The loss of Riverside, California’s boxing trainer Andy Suarez hit like a hailstorm in the entire Inland Empire.

Suarez, 59, died last week from undetermined causes.

During the last 20 years the sport of boxing has exploded along with the population boom in the region that spans from Pomona to Blythe with the help of trainers like Suarez who developed amateurs and professionals at the tiny Lincoln Boxing Club gym.

On a daily basis children and adults can be seen entering the corner boxing gym located on 14th and Victoria Avenue. Both men and women enter the gym that houses one single boxing ring and has a wall that opens up to allow circulation.

Suarez was a fixture at the gym.

“He helped me when I first started,” said Henry Ramirez, who now helps train upcoming boxing aspirants himself. “I learned a lot from him.”

Suarez and many other Inland area trainers cut a path into the world of boxing with the help of various Indian casinos that followed the lead of Las Vegas using pro boxing as a lure to its gaming tables and slots. On a regular basis Inland area fighters are included on boxing cards at Indian casinos in Temecula, Indio, Palm Springs, Cabazon and San Bernardino.

“Guys like Andy Suarez were the first to train fighters in the area,” said Larry Ramirez (no relation to Henry), who runs the Fontana Boxing Club.

About 30 boxing gyms now exist in the Inland area, a number rivaling those in the Los Angeles County area that is considered an international hotbed for boxing.

Though dozens of pro and amateur boxers have emerged from the Inland area, recognition has been scant.

Since the 1990s fighters like Coachella’s Diaz brothers Julio, Antonio and Joel, Pomona’s Shane Mosley, Mira Loma’s Carlos Bojorquez, San Bernardino’s Velardez brothers Bobby Boy, Armando Jr., John John and Chris, and Colton’s Freddie Barrera and Dominic Salcido have emerged on the boxing scene to name a few.

Trainers like Suarez prepared many of these aforementioned fighters with little fanfare.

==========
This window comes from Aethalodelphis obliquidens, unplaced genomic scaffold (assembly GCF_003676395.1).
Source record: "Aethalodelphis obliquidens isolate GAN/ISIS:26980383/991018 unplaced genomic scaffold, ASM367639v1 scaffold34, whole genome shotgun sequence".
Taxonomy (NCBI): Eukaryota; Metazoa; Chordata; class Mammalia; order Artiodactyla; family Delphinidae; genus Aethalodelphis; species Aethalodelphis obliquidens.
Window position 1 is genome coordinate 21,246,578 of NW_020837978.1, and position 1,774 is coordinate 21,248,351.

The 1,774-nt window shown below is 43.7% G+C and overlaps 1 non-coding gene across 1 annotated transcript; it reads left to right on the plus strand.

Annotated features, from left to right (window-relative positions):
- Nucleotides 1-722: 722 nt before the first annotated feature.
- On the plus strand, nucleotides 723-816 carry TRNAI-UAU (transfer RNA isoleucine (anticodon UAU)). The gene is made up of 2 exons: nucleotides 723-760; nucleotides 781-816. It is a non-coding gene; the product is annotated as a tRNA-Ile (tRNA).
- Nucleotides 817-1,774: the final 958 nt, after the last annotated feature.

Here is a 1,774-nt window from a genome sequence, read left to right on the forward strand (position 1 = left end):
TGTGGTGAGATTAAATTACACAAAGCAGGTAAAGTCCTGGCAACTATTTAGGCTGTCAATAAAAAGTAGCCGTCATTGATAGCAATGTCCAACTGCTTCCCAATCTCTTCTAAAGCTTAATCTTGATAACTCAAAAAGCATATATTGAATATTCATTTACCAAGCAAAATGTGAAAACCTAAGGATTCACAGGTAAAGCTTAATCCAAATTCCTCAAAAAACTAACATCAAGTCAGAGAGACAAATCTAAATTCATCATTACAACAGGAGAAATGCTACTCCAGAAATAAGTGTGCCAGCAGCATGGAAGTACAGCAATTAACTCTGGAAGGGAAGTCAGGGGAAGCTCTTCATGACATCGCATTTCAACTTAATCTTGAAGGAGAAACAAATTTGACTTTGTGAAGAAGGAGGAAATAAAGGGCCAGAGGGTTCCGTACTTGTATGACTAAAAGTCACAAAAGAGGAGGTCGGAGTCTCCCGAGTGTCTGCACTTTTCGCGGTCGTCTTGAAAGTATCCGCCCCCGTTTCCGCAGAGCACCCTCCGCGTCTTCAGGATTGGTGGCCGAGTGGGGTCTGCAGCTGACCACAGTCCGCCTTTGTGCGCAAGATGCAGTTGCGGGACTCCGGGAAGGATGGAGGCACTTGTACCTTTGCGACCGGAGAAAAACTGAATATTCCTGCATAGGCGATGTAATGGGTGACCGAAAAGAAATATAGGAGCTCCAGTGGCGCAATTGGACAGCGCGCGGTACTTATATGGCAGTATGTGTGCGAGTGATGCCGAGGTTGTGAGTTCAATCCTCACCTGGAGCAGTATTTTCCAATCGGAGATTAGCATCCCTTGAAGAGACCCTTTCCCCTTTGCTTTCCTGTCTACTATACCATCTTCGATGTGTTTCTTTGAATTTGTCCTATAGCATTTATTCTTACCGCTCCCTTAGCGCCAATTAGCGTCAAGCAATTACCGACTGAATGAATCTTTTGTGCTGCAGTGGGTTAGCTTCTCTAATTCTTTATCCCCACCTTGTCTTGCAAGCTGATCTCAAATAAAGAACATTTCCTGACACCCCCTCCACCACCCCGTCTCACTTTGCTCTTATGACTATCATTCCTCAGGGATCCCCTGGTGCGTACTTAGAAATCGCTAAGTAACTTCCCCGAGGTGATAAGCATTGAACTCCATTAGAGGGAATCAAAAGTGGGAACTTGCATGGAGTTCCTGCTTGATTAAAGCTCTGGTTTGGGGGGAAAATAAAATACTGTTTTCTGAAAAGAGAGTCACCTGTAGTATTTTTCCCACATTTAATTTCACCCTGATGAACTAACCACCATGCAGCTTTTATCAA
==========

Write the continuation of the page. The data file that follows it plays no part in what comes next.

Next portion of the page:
This year his son Mark Suarez has become as one of the top welterweights in the nation and currently ranks number four in the WBO, number six in the WBA, number nine in the WBC and number one according to the IBF.
“Andy Suarez was a very good trainer. He just didn’t get the recognition he deserved,” said Cameron Dunkin, who manages Mark Suarez and several dozen other talented boxers.

Mark Suarez, who has knocked out his last seven opponents, is tabbed to be the next welterweight champion with his fast hands and long reach.

“Mark has become a deadly fighter,” said Henry Ramirez, who assisted Andy for six years. “I don’t know where he got that punch but he’s knocking them out in the welterweight division.”

With Mark Suarez on the verge of winning a world title, it’s bittersweet with the passing of his father, who intensely believed in his son’s potential.

“He always said Mark was going to be a world champion,” Ramirez said, adding that he also believed in the talent of junior lightweight Josesito Lopez who trained since the age of nine when he first entered the boxing gym.

Unlike other parts of the country, the Inland area, including Riverside, does not have a long tradition of world-class boxing. Therefore recognition of its many trainers and teachers does not exist to rival those in other parts of the country.

Suarez was one of the first.

“I met Andy around the 1970s and he was training fighters back then,” said Fontana’s Ramirez who was a U.S. boxing coach on the 1988 Olympic team. “We’ve lost a lot of knowledge when we lost Andy.”